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Sister didn’t know she had horse magic, but her older brother Morning Star did. That was why he brought her to the fiesta in the Mexican town of Janos, even though his friends didn’t approve. Broken Foot was forty and lame besides. He didn’t care much about appearances anymore, but Cousin and He Who Yawns were twenty-four. They cared a great deal. They ignored Sister, but they had the look of men who had stepped in something smelly and couldn’t get it off their moccasins.
The hems of their best breechclouts reached their knees in front and the middle of the calves behind. The big silver disks called conchos decorated their wide leather belts. Their high moccasins were thickly beaded, and the upturned strip of leather on each toe was painted red. Their black hair hung loose, swaying against the backs of their thighs as they walked. Turquoise earrings dangled from the holes in their lobes. They had intended to impress everyone in Janos today, but here they were with a girl-child trailing them.
The boys resented Sister, too. When she left them guarding the horses on the outskirts of town, they had pelted her with acorns. Morning Star was sure they would pay for it later. They always did.
Probably the women who stayed in the camp upriver were yammering about her. Among the Dineh, thirteen-year-old girls did not associate with boys and men. Where his little sister was concerned, Morning Star never cared what people said. That was just as well, because she had been giving them something to talk about since she took her first tottering steps out of the cradleboard. She showed no signs of changing.
This was the first time she had seen a Mexican fiesta. As she strode through the plaza she seemed unperturbed by the noise and unimpressed by the goods laid out around her. She wore a fringed doeskin tunic over the leather skirt whose uneven hem reached below the tops of her high moccasins. She had slung her bow and fox-skin quiver across her back. A few strings of glass beads and a small bag of hodenten, the sacred cattail pollen, hung around her neck.
She had a child’s mouth, with a full upper lip that curved like a double-arced bow, but someone much older looked out from her dark eyes. She had skin the deep reddish brown of the rocky bones of the mountains where her people lived. This morning she had fidgeted while Morning Star’s young wife, She Moves Like Water, had combed her knee-length hair with a bundle of stiff grass. She had twisted it into a shiny black coil and secured it at the nape of Sister’s neck with the curved piece of rawhide that marked her as an unmarried maiden. She Moves Like Water had tried to give Sister advice on proper behavior, but Morning Star knew she was wasting her time.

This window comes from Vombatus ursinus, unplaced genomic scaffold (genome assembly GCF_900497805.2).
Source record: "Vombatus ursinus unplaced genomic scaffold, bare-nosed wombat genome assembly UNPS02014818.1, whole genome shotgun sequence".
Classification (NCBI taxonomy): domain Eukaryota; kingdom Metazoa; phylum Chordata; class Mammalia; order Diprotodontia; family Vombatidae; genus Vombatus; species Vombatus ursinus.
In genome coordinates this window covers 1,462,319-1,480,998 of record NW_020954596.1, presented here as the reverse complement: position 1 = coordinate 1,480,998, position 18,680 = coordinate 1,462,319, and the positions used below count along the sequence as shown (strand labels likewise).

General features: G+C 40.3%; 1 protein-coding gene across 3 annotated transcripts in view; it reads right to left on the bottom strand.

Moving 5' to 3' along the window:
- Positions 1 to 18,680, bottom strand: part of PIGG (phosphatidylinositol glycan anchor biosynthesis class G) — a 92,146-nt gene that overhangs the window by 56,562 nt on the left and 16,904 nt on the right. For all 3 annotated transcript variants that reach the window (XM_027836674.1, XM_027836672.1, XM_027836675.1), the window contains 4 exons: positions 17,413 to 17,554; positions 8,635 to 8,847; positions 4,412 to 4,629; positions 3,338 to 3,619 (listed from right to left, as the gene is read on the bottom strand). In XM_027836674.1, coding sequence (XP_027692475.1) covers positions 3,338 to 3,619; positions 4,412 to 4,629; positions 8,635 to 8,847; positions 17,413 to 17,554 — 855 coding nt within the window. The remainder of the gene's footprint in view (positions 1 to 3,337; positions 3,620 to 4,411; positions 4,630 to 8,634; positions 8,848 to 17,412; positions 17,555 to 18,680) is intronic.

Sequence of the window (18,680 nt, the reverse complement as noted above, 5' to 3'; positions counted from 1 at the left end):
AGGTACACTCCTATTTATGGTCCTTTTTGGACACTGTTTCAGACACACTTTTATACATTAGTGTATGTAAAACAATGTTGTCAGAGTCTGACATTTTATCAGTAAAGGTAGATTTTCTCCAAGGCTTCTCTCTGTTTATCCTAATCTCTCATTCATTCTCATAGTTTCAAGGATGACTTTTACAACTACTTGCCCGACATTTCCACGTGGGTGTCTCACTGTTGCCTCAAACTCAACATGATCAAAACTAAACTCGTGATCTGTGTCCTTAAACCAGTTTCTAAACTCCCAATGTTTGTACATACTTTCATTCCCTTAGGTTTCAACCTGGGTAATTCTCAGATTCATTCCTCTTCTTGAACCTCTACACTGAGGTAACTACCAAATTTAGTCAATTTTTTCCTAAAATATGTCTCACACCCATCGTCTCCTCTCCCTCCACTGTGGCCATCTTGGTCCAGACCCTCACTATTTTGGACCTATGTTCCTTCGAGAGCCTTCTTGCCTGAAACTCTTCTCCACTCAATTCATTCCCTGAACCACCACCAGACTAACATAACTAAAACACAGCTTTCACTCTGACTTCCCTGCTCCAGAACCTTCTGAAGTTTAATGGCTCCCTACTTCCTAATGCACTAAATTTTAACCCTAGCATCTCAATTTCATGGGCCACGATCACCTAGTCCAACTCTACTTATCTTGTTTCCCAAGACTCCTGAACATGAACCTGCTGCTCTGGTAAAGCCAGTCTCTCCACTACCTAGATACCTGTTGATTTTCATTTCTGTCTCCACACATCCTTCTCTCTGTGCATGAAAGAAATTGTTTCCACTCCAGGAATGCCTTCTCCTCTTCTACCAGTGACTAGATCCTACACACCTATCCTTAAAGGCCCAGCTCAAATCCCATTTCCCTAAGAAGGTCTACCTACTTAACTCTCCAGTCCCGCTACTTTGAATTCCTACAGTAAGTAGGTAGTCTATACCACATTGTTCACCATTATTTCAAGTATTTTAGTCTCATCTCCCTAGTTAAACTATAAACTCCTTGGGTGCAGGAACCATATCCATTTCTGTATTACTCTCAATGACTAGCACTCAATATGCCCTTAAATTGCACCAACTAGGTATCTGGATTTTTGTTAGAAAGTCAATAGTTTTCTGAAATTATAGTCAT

"Hola, amigos.” A trio of mounted Mexicans cantered toward the four Dineh men. One of them handed Morning Star a gourd filled with pulque, but Morning Star passed it to Cousin.
Morning Star and half the men would stay sober today so they could look out for the drunk ones, but he would have refused the pulque, anyway. He did not drink when Mexicans were around. As he walked through Janos, Morning Star watched the crowds of Mexicans and Dineh men mingling to drink and to gamble. He scanned the flat roofs of the low adobe buildings, looking for the barrel of a musket. When a string of firecrackers exploded, he put a hand on the haft of his knife and looked around for Sister.
The villagers of Janos had invited the Dineh to hold council and to receive presents, even though they believed their Apache guests quite capable of murdering them. And even when they themselves would have murdered their guests if it seemed advantageous. The Mexicans and the Dineh had warred for so long that the stories passed down about it did not have a beginning. No one believed they would have an end, either.
The Dineh maintained an uneasy peace with the people of Janos in order to trade dried meat, hides, and the horses, mules, and cattle they stole from the neighboring state of Sonora. In exchange the Mexicans gave them knives, beads, blankets, and corn. The sorcery of alcohol, though, could change friendship to emnity with the flight of an insult or the flash of a knife blade.
Morning Star was relieved when they passed the last thatched hut on the outskirts of the village. On the open stretch of desert beyond, the horses milled in the corral of mesquite branches woven between uprights.
"Cimarrones,” Sister murmured. Wild ones.
The mustangs were wild, all right, and the Mexicans and the Dineh flapped blankets at them and poked them with poles to make them wilder. Morning Star saw no fear in his sister’s eyes, and he didn’t expect to. Oblivious of the noise around her, she stood at the fence and assessed the horses.
"That one.” She pointed her nose at a chunky pony the color of dried blood. He had a long neck, a large head, and crafty eyes. His delicate ears pricked forward, as though he were analyzing the situation. His wide nostrils indicated good wind.
Morning Star went to talk to the jefe, the Mexican in charge, a short man wearing straw sandals and a clean white cotton shirt and trousers. He carried a stout oak club and a coil of rope into the corral.